•PDP, Ohanaeze, Afenifere, NEF, Middle Belt Forum kick
Wilfred Eya, Sunday Ani, Chukwudi Nweje, Noah Ebije, Kaduna, and Ndubuisi Orji, Abuja
Prominent Nigerians and groups, including the Peoples Democratic Party (PDP), Afenifere, Ohanaeze, Middle Belt Forum and Northern Elders Forum, have expressed disappointment at the Independence Day speech by President Muhammadu Buhari.
They criticised him for justifying the increase in fuel price, not accepting responsibility for challenges facing the country, and always passing the buck. They regretted that the president failed to proffer solutions to the challenges confronting the country.
PDP described the economic assertions, in the broadcast as a huge slap on the sensibilities of Nigerians.
The PDP, in a statement by its National Publicity Secretary, Kola Ologbondiyan, charged President Buhari to wake up to reality and take urgent steps to address alleged divisive tendencies and poor economic policies of his administration.
The party said it was worrisome that the broadcast did not address demands by Nigerians that the president should rejig his security architecture to inject new blood that will effectively confront security challenges.
The opposition said Buhari ‘s attempt to justify recent hike in the pump price of fuel by comparing the equivalent of N168 per liter cost in Saudi Arabia was a morbid joke.
It stated the 3,000 Saudi Riyals, an equivalent of N305,113 minimum wage in Saudi Arabia is ten times higher than the ‘paltry’ N30,000 in Nigeria.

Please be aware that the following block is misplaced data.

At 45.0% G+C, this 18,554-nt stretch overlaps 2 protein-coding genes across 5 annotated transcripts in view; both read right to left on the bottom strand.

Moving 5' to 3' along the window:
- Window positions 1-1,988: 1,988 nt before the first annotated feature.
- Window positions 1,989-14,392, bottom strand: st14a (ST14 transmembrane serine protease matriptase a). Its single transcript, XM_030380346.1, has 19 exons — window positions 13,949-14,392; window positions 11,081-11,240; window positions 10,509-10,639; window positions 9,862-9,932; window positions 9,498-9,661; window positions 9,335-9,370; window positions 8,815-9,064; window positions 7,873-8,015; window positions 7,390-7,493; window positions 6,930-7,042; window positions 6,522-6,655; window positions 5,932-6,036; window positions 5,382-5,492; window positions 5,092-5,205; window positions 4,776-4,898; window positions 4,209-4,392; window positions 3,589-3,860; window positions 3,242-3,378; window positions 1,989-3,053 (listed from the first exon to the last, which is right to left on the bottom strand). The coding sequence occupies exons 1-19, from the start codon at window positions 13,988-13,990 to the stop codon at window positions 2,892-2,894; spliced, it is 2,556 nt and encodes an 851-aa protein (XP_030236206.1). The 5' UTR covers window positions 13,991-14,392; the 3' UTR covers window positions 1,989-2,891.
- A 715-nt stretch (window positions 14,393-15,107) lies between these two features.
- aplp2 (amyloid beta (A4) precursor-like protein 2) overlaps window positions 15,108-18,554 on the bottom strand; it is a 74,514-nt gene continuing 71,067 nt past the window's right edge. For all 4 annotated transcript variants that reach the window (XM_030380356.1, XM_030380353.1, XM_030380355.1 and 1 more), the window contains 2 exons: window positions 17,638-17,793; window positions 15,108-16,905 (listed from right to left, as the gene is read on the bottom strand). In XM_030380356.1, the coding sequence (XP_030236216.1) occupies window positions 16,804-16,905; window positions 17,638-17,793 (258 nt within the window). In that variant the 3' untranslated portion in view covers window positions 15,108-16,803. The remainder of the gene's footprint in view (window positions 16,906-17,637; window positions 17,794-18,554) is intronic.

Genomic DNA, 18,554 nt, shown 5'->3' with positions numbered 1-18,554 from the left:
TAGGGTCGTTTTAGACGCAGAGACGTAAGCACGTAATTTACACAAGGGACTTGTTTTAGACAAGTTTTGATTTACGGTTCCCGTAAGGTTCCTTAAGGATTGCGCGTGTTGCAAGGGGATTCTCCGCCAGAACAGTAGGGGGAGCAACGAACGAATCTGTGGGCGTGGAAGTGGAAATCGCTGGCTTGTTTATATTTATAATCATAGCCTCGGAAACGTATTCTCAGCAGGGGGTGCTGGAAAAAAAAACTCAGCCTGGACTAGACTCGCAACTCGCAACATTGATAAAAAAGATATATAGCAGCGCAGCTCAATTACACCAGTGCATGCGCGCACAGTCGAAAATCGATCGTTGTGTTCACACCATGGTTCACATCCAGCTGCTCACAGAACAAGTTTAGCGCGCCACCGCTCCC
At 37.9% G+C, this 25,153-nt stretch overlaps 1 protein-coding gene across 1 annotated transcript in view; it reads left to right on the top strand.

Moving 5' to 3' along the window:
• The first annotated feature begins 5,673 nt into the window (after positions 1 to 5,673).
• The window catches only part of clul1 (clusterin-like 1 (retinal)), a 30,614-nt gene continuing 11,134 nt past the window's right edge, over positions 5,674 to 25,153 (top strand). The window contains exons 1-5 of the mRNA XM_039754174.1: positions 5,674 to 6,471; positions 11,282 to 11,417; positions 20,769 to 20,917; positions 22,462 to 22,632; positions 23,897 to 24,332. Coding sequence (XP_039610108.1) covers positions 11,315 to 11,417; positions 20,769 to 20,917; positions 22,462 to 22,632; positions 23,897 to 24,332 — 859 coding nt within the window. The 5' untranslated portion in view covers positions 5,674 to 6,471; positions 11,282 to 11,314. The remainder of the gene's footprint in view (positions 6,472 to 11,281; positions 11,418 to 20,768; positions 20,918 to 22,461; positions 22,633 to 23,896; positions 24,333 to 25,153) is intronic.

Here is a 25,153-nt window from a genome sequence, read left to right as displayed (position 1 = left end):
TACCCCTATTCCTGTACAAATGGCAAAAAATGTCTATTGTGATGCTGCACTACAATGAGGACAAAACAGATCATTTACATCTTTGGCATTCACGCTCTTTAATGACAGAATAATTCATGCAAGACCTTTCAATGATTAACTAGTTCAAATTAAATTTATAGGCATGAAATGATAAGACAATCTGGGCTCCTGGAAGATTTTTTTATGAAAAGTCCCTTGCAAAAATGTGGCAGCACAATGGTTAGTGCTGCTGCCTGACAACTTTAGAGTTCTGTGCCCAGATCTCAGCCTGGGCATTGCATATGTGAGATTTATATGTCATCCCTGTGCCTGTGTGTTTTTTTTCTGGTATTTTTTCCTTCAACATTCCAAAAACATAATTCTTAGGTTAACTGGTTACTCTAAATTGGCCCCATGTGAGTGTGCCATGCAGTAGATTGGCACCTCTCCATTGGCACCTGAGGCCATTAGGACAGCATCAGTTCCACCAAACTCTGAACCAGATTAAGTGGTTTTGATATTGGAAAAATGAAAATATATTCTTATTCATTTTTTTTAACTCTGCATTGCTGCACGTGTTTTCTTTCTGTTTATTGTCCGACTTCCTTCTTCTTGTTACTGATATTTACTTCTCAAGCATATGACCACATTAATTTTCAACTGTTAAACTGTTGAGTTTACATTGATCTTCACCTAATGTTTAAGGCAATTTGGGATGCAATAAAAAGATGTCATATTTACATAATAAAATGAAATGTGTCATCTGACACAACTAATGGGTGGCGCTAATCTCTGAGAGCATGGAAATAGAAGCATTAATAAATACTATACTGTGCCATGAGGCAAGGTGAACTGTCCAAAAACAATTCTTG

“Is Mr. President not aware that on the average, a person working in Saudi Arabia earns around 4,230SAR (N430, 267) to 16,700 SAR (N1,698,693) per month? Our party charges Mr. President to always check his books before making such offensive comparisons including the price in Egypt where monthly average earning is around N222, 841 (9,200 EGP) against our N30,000.
“In comparing our costs with other countries such as Ghana, Chad and Niger where purchasing powers of citizens are much more higher, did Mr. President reflect on the cost of house rent, education, healthcare and average dependence on fuel for daily survival by ordinary citizens as obtainable in Nigeria?
“If the flawed assertions as evident in Mr. President’s speech are a direct reflection of how policies are formulated in his administration, then one needs not wonder why our economy is in doldrums.”
In its reaction, the pan-Yoruba group, Afenifere wondered why the president rather than address the challenges facing the citizens and the country chose to justify the recent increase in the pump price of petrol.
Its spokesman, Yinka Odumakin, said: “In the midst of what Nigeria is going through at 60, the president is justifying the increase in pump price, comparing fuel pump price in Nigeria with Ghana and the rest of them. Has he forgotten the promises he made to Nigerians in 2014 on how he will fix the country’s refineries? How prices of petroleum products will become cheaper? Only for him to be telling us these kinds of things after five years in office? I don’t believe he has done anything.“
He dismissed the accusations against past administrations between 1999 and 2015, saying the accusations were baseless as the incumbent administration has not done anything to improve the situation.